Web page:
It's Here: The Papal Visit Playbook

Take a deep breath.

It's here.

The Papal Visit Playbook [PVP] was released at noon Monday on the website for the World Meeting of Families. At first blush, it's a bit thin on information but it's meant to grow into a more robust portal as key information changes/progresses. It's worth signing up for those alerts.

Right now the PVP has 6 key sections related to the Papal Visit, which is the last weekend of September, Saturday and Sunday the 26th and 27th.

We found it easiest to navigate by topic rather than their homepage:

  • Timeline — Where/when Pope Francis will be in Philly & WMOF/Papal Visit overviews
  • If You're Attending — Plan ahead, register your bus, fully charge your phones/device (s) and bring extra batteries
  • Resources — Contact information for key City departments (police/fire/transit) as well as key city leaders.
  • How to Prepare — How to navigate the city during Pope Week, including mass transit info and major road closures.
  • Pope Gear — Links off to another WMOF page of "official" pope memorabilia
  • Fun To Be Had — Suggestions for folks who aren't part of the WMOF but still want to experience the Pope Francis visit and special events/attractions planned around the visit.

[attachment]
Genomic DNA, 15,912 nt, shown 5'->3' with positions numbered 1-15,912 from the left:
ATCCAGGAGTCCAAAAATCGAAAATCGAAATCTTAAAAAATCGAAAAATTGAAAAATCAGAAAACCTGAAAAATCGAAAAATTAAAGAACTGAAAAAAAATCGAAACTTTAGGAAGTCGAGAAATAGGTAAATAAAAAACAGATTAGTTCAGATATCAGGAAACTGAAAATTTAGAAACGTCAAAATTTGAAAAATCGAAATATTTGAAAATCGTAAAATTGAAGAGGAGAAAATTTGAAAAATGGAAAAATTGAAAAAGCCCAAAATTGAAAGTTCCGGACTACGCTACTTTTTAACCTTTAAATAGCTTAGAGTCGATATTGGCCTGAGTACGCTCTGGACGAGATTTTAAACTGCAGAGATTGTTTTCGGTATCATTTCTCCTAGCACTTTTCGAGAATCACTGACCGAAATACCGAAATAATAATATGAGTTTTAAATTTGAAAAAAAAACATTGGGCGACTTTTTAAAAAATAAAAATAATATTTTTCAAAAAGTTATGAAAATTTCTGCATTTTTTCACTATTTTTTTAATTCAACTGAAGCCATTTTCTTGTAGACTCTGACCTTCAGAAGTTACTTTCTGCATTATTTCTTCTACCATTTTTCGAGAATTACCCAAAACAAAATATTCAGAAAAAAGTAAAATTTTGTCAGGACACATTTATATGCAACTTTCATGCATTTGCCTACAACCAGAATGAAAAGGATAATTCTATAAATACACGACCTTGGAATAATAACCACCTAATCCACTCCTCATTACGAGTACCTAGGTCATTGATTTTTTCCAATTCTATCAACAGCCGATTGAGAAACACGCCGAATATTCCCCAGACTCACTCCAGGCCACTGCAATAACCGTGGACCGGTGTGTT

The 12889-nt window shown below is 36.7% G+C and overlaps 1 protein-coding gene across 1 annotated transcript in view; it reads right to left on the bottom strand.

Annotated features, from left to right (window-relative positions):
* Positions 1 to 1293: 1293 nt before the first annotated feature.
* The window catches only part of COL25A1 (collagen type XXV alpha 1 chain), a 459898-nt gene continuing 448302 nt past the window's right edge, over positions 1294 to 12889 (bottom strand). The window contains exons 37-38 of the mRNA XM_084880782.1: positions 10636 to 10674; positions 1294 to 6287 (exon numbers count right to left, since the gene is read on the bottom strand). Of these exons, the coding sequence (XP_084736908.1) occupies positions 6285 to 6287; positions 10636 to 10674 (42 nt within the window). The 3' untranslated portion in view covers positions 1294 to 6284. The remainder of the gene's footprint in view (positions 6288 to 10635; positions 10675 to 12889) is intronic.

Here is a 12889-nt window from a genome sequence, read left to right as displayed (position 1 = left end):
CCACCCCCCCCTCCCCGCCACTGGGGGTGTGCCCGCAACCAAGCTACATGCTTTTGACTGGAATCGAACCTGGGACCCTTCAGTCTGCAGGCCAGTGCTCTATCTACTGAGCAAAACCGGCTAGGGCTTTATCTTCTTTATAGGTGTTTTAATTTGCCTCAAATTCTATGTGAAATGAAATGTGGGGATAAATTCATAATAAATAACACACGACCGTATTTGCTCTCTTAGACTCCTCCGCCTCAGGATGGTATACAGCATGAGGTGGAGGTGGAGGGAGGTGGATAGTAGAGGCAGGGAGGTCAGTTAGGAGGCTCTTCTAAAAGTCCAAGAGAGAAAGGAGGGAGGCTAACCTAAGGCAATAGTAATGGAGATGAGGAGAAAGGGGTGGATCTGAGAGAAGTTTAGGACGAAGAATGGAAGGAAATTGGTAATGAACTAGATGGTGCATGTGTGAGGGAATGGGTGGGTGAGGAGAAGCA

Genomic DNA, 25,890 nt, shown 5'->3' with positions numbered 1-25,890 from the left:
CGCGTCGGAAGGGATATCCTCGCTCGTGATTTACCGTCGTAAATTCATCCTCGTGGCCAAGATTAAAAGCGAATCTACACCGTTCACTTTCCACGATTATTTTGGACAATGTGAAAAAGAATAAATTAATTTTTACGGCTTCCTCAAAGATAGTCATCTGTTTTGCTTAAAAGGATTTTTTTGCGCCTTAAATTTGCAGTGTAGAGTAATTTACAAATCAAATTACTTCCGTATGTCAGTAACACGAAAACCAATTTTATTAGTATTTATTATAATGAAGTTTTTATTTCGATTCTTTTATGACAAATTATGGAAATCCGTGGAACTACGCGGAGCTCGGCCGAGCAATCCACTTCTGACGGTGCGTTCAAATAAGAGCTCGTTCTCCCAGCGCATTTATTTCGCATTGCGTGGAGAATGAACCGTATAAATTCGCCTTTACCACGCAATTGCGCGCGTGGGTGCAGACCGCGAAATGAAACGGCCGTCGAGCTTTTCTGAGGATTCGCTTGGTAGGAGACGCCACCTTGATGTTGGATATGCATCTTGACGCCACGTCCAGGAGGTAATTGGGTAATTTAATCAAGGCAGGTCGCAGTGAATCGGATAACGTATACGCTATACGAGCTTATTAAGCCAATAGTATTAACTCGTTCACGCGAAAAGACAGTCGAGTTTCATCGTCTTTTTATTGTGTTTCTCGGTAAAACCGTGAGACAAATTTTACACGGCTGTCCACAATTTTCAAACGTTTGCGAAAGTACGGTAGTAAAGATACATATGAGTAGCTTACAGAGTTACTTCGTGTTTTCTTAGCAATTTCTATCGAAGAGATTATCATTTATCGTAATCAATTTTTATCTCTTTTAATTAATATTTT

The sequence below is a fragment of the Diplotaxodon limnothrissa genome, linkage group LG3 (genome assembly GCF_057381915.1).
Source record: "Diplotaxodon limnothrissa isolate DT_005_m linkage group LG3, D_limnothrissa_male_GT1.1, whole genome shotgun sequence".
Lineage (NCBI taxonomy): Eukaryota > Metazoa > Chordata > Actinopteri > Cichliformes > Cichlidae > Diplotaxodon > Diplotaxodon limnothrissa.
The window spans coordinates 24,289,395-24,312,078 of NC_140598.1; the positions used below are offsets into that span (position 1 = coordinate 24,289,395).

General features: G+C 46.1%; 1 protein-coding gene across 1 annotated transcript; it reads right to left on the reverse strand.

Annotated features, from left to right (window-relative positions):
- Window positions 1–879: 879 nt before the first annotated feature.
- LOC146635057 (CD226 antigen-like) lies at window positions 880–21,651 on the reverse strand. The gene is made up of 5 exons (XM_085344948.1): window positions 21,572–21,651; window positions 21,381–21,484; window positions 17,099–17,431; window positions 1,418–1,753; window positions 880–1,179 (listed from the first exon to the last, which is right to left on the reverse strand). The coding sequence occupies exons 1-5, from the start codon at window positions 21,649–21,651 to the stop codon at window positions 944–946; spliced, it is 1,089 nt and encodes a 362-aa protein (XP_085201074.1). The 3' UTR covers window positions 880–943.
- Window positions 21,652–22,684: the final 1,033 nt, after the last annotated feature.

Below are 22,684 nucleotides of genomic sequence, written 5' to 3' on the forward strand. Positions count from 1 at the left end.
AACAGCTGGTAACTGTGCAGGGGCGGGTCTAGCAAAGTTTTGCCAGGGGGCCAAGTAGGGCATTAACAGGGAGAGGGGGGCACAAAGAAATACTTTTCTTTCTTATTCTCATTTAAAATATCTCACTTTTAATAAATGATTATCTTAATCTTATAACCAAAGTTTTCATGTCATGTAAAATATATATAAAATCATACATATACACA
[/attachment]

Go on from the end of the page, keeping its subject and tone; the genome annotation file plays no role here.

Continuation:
Steve Klein owns Klein's Supermarket right near the Museum of Art. He was excited about the launch of the PVP, but after logging on, his anticipation morphed into a feeling of disappointment.

"There's nothing on here to help a businessman plan for when the pope's here," he said

A couple of key things to remember:

#1 — It's a living document, which means it's not the be-all, end-all, one-time manifesto. It will get updated as things progress and/or change.

#2 — If you want those updates, sign up for them on the WMOF website.

And hey, while you're planning your pope week and if you want to learn about Pope Francis before he was elected leader of the Catholic Church, get an insider's perspective from NBC10's Jim Rosenfield's special reports from Argentina, the pope's homeland.

To understand Pope Francis, you have to understand the country he grew up in — and the times. NBC10’s Jim Rosenfield spent time this summer with friends, colleagues and critics in the pope’s homeland of Argentina — people who knew Jorge Bergoglio and Father Jorge before he was elected Pope Francis. This is the first segment of our special report,...
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